Event and signal handling functions

to onevent :arg1 :arg2 ...

to onsignalname :turtle :data

to onsignal :name :turtle :data

Events are actions which occur during the program execution in order difficult to predict a priori when the code is written. They include actions on the user interface like mouse moves, cicks, keyboard hits and actions of turtles like collisions or edge crossing. Events can launch default or user-written handling functions.
Signals are a special case of events. They are raised programmatically by turtles and timers. Signals are used to synchronize parallel work of multiple turtles.

In order to implement a handling function for an event you should create the function with the name and arguments corresponding to the event. Name of the function is made of prefix "on" and the event name.
Signal handling function should be named as "onsignal" followed by the signal name; arguments for the signal handling function are: :turtle (a turtle which has sent the signal) and :data (a variable which contains additional information added to the signal when it was raised). Function named "onsignal" without any following name handles all signals which were not handled by dedicated "onsignalnazwa" functions; :name argument with the signal name is available in this case.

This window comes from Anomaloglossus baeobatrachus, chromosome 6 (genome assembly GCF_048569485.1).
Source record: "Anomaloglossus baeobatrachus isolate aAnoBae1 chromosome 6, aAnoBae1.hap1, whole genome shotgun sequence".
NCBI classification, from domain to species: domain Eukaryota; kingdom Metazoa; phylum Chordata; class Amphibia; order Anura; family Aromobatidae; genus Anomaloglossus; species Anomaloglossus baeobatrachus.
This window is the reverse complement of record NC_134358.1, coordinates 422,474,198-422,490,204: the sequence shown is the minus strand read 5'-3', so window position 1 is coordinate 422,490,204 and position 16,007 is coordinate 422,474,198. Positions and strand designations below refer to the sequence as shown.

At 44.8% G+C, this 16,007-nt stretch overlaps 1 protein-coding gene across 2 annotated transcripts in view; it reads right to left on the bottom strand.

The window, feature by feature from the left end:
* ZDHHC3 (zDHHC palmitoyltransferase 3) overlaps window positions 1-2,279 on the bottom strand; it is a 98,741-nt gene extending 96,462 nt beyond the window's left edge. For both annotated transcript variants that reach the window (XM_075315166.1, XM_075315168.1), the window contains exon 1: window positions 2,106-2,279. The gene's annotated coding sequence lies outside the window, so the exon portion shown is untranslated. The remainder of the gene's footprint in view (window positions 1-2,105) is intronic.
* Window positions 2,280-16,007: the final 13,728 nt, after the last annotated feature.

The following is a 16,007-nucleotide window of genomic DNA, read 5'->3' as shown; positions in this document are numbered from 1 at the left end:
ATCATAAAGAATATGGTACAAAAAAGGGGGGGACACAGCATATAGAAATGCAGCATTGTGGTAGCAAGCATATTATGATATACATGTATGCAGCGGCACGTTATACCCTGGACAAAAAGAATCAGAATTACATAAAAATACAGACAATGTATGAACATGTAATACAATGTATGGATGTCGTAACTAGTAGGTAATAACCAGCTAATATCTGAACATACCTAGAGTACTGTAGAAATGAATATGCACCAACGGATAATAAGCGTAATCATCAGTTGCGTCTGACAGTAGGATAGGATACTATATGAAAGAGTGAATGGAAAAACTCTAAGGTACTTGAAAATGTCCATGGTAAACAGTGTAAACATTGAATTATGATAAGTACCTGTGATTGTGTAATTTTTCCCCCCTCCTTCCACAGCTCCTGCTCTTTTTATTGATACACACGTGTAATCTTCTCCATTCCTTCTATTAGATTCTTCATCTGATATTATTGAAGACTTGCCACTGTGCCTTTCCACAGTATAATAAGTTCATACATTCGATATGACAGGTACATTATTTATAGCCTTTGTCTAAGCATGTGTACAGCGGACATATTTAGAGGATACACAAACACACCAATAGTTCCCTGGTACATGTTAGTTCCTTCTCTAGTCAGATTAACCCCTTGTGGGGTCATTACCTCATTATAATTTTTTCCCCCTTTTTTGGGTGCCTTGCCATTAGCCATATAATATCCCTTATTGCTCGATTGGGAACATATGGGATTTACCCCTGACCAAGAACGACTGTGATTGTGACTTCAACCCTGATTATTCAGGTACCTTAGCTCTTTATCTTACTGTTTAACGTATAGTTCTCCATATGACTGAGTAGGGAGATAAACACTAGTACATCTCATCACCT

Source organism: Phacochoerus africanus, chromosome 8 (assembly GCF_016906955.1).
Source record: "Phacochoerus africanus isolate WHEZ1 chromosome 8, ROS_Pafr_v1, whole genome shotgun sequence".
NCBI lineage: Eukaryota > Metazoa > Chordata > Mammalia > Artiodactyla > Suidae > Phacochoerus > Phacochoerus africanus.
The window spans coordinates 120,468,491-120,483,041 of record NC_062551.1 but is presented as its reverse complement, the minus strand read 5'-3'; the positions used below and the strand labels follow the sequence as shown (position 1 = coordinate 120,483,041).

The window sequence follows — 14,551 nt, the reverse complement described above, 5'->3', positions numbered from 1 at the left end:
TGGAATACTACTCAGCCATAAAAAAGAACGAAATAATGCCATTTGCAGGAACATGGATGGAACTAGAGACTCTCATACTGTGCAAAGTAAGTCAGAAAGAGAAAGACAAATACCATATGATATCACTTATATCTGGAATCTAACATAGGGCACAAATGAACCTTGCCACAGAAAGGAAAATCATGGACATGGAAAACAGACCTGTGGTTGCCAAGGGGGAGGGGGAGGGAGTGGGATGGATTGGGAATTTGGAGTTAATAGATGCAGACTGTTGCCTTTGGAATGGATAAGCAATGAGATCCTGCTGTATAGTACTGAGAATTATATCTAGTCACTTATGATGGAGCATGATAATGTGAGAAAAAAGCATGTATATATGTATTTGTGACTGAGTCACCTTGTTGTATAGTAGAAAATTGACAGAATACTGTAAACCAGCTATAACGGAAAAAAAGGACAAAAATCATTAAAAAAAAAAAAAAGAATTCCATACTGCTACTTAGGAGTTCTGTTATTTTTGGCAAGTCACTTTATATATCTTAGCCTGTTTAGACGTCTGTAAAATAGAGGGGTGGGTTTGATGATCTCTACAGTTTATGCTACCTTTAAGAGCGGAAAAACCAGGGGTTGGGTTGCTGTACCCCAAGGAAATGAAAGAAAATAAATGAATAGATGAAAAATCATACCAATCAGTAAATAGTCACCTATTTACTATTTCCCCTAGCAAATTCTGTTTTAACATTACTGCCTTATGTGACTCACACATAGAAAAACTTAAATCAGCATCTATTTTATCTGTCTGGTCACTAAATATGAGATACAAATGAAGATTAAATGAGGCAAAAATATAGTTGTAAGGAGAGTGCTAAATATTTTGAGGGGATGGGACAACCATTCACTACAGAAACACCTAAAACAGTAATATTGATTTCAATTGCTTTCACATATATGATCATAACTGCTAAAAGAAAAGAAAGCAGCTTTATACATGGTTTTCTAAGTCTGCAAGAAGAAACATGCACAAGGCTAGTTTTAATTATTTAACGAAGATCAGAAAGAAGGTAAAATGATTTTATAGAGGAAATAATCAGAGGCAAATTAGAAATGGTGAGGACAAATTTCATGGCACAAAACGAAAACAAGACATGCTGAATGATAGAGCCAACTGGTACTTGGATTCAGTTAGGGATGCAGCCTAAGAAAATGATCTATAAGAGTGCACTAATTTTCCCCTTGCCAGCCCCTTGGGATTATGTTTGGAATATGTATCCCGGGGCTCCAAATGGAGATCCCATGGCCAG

Handling functions are executed as separate tasks of turtles. Tasks are queued in turtle's task queues in the order of raised events.

Note 1: Definition of a handling function is not required to use all arguments available for an event, however it is required to preserve the order of arguments as documented in opisie zdarzenia.
Note 2: Event (signal) handling function is active for the turtle which contains definition. It is also visible bot not active for child turtles. Instructions eventenable, eventdisable can be used to activate and disactivate the handling function after it was defined.

Example 1:

to onmouseclick :mousepos
  print :mousepos

Position of the mouse is written to the text output after each click.

{-295 130}
{119 18}
{-14 -100}
{87 145}

Example 2:

to onsignaltick :turtle :data
  (print :turtle :data)

"t := (timer "tick 300 50 4)


first {1 50.0078125 50.0078125}
first {2 301.0234375 351.03125}
first {3 302.015625 653.046875}
first {4 302.015625 955.0625}

Example 3:

to onsignal :name :turtle
  (print "signal :name "from :turtle)

to onsignaltwo
  print "dedicated_handler_two

signal "one
signal "two
signal "three


signal one from first
signal three from first

See also:

List of events in POOL
Function definition and the call to a function

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